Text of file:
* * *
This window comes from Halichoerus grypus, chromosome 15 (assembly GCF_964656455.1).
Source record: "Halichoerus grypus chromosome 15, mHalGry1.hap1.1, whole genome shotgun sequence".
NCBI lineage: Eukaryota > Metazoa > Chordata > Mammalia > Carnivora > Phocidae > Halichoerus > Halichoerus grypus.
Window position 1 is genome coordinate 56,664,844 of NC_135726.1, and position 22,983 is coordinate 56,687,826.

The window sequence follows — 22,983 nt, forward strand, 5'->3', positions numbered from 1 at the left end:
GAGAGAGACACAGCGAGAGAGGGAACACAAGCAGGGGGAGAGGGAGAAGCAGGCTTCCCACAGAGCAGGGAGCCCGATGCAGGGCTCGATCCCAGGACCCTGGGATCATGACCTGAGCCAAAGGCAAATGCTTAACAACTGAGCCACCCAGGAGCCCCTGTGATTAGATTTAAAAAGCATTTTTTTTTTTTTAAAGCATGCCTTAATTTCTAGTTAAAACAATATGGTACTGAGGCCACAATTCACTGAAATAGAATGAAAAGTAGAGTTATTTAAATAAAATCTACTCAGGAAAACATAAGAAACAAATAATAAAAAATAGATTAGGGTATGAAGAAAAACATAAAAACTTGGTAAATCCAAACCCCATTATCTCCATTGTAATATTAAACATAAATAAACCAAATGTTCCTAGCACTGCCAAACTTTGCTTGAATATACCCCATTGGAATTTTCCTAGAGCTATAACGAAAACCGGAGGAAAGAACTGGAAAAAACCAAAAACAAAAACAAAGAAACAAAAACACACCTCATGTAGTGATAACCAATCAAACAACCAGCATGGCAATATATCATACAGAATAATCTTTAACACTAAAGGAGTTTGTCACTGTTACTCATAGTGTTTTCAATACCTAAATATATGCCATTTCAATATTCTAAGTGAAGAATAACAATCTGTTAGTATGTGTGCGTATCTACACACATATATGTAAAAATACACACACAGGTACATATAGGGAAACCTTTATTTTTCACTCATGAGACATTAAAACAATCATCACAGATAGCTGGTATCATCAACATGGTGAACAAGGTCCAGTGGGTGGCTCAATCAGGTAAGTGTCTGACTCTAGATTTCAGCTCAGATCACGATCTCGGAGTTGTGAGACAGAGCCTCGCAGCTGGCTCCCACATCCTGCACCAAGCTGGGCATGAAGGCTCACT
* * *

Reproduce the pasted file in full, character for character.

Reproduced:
This window comes from Halichoerus grypus, chromosome 15 (assembly GCF_964656455.1).
Source record: "Halichoerus grypus chromosome 15, mHalGry1.hap1.1, whole genome shotgun sequence".
NCBI lineage: Eukaryota > Metazoa > Chordata > Mammalia > Carnivora > Phocidae > Halichoerus > Halichoerus grypus.
Window position 1 is genome coordinate 56,664,844 of NC_135726.1, and position 22,983 is coordinate 56,687,826.

The window sequence follows — 22,983 nt, forward strand, 5'->3', positions numbered from 1 at the left end:
GAGAGAGACACAGCGAGAGAGGGAACACAAGCAGGGGGAGAGGGAGAAGCAGGCTTCCCACAGAGCAGGGAGCCCGATGCAGGGCTCGATCCCAGGACCCTGGGATCATGACCTGAGCCAAAGGCAAATGCTTAACAACTGAGCCACCCAGGAGCCCCTGTGATTAGATTTAAAAAGCATTTTTTTTTTTTTAAAGCATGCCTTAATTTCTAGTTAAAACAATATGGTACTGAGGCCACAATTCACTGAAATAGAATGAAAAGTAGAGTTATTTAAATAAAATCTACTCAGGAAAACATAAGAAACAAATAATAAAAAATAGATTAGGGTATGAAGAAAAACATAAAAACTTGGTAAATCCAAACCCCATTATCTCCATTGTAATATTAAACATAAATAAACCAAATGTTCCTAGCACTGCCAAACTTTGCTTGAATATACCCCATTGGAATTTTCCTAGAGCTATAACGAAAACCGGAGGAAAGAACTGGAAAAAACCAAAAACAAAAACAAAGAAACAAAAACACACCTCATGTAGTGATAACCAATCAAACAACCAGCATGGCAATATATCATACAGAATAATCTTTAACACTAAAGGAGTTTGTCACTGTTACTCATAGTGTTTTCAATACCTAAATATATGCCATTTCAATATTCTAAGTGAAGAATAACAATCTGTTAGTATGTGTGCGTATCTACACACATATATGTAAAAATACACACACAGGTACATATAGGGAAACCTTTATTTTTCACTCATGAGACATTAAAACAATCATCACAGATAGCTGGTATCATCAACATGGTGAACAAGGTCCAGTGGGTGGCTCAATCAGGTAAGTGTCTGACTCTAGATTTCAGCTCAGATCACGATCTCGGAGTTGTGAGACAGAGCCTCGCAGCTGGCTCCCACATCCTGCACCAAGCTGGGCATGAAGGCTCACT